This makes it unnecessary to base judgment or affirmance on the result in David's suits against his insurers. But we are unable to regard seriously the contention that since Jewelers Mutual had not been impleaded as a fourth party defendant in David's suits against Western Assurance and Pennsylvania (see note 2, supra) or vouched in by notice to defend, the findings of the District Court as to Julien's liability to David (or his insurers) were not binding on Jewelers Mutual. Under paragraph 10 of the policy, the Insurer had the right to take over the defense and adjust the loss and "the right at its option without expense to the Assured, to conduct and control the defense of and in the name of the Assured." Unlike the usual liability policies specifically prescribing for express notice by the assured of the commencement of legal proceedings against him, see, e.g., Navigazione Alta Italia v. Columbia Cas. Co., 5 Cir., 1958, 256 F.2d 26, the Jewelers Block policy has only a general provision for notice. "13. In the event of loss or damage, or of anything likely to result in a claim under this policy, the Assured shall give immediate notice in writing to the Company * * *." Formal written notice was not given of the filing of the third party complaints against Julien. But in a record showing express consolidation of all three cases for pretrial and trial and Jewelers Mutual's advocate being the principal interlocutor in these 655 pages, Jewelers Mutual knew, in the most vivid way, of the charges against Julien by David and his insurers. As between Jewelers Mutual and Julien, that satisfied the notice requirement. Acquiescence thereafter in Julien's defense of David's third party complaint was at the peril of Jewelers Mutual either as to the outcome or its possible binding consequence under familiar principles exemplified in, e.g., Washington Gaslight Co. v. District of Columbia, 1896, 161 U.S. 316, 329-330, 16 S.Ct. 564, 40 L.Ed. 712, 719-720; B. Roth Tool Co. v. New Amsterdam Casualty Co., 8 Cir., 1908, 161 F. 709, 712; Royal Ins. Co. v. St. Louis-San Francisco Ry. Co., 8 Cir., 1923, 291 F. 358; Aetna Life Ins. Co. of Hartford, Conn. v. Maxwell, 4 Cir., 1937, 89 F.2d 988, 991 (dictum); 29 Am.Jur., Insurance § 1084 (1940).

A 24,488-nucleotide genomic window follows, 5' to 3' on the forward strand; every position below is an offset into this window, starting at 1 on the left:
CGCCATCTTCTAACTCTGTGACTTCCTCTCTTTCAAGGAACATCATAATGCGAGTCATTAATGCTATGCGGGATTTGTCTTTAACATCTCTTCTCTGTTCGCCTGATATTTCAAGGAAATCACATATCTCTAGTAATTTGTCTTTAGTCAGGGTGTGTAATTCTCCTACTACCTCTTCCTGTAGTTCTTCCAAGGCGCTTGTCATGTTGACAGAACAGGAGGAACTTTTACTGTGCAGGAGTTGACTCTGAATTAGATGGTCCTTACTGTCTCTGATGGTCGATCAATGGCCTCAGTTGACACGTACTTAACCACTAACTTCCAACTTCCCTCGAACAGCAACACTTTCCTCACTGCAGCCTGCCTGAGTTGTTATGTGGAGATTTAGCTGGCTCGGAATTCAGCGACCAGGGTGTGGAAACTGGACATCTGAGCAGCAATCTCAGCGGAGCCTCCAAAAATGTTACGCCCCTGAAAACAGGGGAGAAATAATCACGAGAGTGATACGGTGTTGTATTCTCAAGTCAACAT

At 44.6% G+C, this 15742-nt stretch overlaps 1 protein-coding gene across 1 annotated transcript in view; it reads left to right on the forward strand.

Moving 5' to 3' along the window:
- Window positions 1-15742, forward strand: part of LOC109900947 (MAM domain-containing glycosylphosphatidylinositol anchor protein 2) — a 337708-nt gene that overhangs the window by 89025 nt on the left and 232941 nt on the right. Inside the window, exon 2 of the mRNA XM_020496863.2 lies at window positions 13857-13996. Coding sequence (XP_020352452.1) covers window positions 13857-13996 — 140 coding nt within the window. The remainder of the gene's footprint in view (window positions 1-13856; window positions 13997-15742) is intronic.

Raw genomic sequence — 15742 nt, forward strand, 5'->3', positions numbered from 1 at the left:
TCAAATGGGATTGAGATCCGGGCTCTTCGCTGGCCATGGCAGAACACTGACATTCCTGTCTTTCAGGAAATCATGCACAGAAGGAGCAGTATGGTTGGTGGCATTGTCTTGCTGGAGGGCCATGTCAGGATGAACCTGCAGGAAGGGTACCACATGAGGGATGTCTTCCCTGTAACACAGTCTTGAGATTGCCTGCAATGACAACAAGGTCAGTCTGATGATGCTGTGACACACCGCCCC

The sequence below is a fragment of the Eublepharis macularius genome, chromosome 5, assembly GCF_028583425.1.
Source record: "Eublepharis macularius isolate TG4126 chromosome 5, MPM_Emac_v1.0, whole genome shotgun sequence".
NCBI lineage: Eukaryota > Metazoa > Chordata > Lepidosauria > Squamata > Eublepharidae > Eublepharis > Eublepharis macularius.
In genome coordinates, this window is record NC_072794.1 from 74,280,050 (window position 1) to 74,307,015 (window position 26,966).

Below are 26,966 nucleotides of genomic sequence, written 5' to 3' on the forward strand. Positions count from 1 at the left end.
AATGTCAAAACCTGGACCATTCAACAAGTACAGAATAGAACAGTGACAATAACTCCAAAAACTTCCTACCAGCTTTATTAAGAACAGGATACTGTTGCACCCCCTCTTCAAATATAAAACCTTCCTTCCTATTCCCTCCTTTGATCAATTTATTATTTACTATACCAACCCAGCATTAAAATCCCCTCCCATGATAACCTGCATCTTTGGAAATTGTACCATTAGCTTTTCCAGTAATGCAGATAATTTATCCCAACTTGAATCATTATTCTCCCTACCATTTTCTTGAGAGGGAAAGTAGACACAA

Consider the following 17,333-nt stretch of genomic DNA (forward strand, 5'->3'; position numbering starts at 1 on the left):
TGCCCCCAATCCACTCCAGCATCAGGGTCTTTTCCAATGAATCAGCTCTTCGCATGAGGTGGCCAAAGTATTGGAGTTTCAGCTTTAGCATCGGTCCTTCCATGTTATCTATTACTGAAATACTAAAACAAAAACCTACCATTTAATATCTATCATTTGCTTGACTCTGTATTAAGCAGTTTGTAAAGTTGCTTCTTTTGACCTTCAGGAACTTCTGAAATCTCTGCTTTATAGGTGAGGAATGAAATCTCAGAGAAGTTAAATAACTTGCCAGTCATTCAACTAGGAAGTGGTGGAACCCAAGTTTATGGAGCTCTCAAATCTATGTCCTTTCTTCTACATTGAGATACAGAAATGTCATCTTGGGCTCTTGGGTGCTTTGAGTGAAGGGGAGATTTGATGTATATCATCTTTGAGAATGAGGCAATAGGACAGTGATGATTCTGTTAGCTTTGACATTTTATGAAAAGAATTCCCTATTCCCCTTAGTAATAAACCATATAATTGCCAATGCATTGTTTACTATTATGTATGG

Since coverage for David's consignment was under coverage (C) and rested wholly on Julien's legal liability, the very terms of the "other insurance" clause found in the parenthetical phrase which we italicize for emphasis make it inoperative: